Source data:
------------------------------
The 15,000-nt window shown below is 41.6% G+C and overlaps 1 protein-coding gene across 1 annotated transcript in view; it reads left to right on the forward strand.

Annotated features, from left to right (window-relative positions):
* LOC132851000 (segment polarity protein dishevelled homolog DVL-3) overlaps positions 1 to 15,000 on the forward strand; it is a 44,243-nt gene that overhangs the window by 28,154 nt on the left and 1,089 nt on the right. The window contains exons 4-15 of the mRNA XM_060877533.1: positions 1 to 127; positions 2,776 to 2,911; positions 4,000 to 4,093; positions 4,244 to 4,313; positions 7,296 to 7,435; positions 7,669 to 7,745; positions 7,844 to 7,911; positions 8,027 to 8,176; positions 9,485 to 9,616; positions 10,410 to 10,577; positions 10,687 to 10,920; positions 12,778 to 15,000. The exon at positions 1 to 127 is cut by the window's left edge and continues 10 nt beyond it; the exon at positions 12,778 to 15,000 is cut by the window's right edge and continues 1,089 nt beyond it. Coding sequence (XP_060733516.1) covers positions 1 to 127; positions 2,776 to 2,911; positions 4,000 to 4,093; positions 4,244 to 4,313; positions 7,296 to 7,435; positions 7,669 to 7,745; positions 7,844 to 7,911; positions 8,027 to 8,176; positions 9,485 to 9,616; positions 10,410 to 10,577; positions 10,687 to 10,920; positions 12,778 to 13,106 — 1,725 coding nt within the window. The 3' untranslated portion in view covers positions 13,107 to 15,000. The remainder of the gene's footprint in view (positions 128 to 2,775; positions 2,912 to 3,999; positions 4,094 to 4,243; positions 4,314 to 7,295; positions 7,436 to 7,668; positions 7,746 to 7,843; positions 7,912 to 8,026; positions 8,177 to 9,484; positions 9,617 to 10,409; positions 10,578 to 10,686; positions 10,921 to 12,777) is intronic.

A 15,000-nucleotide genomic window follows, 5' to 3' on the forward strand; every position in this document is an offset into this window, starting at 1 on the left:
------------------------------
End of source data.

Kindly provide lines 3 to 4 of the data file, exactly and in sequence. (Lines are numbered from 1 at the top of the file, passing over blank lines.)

* LOC132851000 (segment polarity protein dishevelled homolog DVL-3) overlaps positions 1 to 15,000 on the forward strand; it is a 44,243-nt gene that overhangs the window by 28,154 nt on the left and 1,089 nt on the right. The window contains exons 4-15 of the mRNA XM_060877533.1: positions 1 to 127; positions 2,776 to 2,911; positions 4,000 to 4,093; positions 4,244 to 4,313; positions 7,296 to 7,435; positions 7,669 to 7,745; positions 7,844 to 7,911; positions 8,027 to 8,176; positions 9,485 to 9,616; positions 10,410 to 10,577; positions 10,687 to 10,920; positions 12,778 to 15,000. The exon at positions 1 to 127 is cut by the window's left edge and continues 10 nt beyond it; the exon at positions 12,778 to 15,000 is cut by the window's right edge and continues 1,089 nt beyond it. Coding sequence (XP_060733516.1) covers positions 1 to 127; positions 2,776 to 2,911; positions 4,000 to 4,093; positions 4,244 to 4,313; positions 7,296 to 7,435; positions 7,669 to 7,745; positions 7,844 to 7,911; positions 8,027 to 8,176; positions 9,485 to 9,616; positions 10,410 to 10,577; positions 10,687 to 10,920; positions 12,778 to 13,106 — 1,725 coding nt within the window. The 3' untranslated portion in view covers positions 13,107 to 15,000. The remainder of the gene's footprint in view (positions 128 to 2,775; positions 2,912 to 3,999; positions 4,094 to 4,243; positions 4,314 to 7,295; positions 7,436 to 7,668; positions 7,746 to 7,843; positions 7,912 to 8,026; positions 8,177 to 9,484; positions 9,617 to 10,409; positions 10,578 to 10,686; positions 10,921 to 12,777) is intronic.

A 15,000-nucleotide genomic window follows, 5' to 3' on the forward strand; every position in this document is an offset into this window, starting at 1 on the left: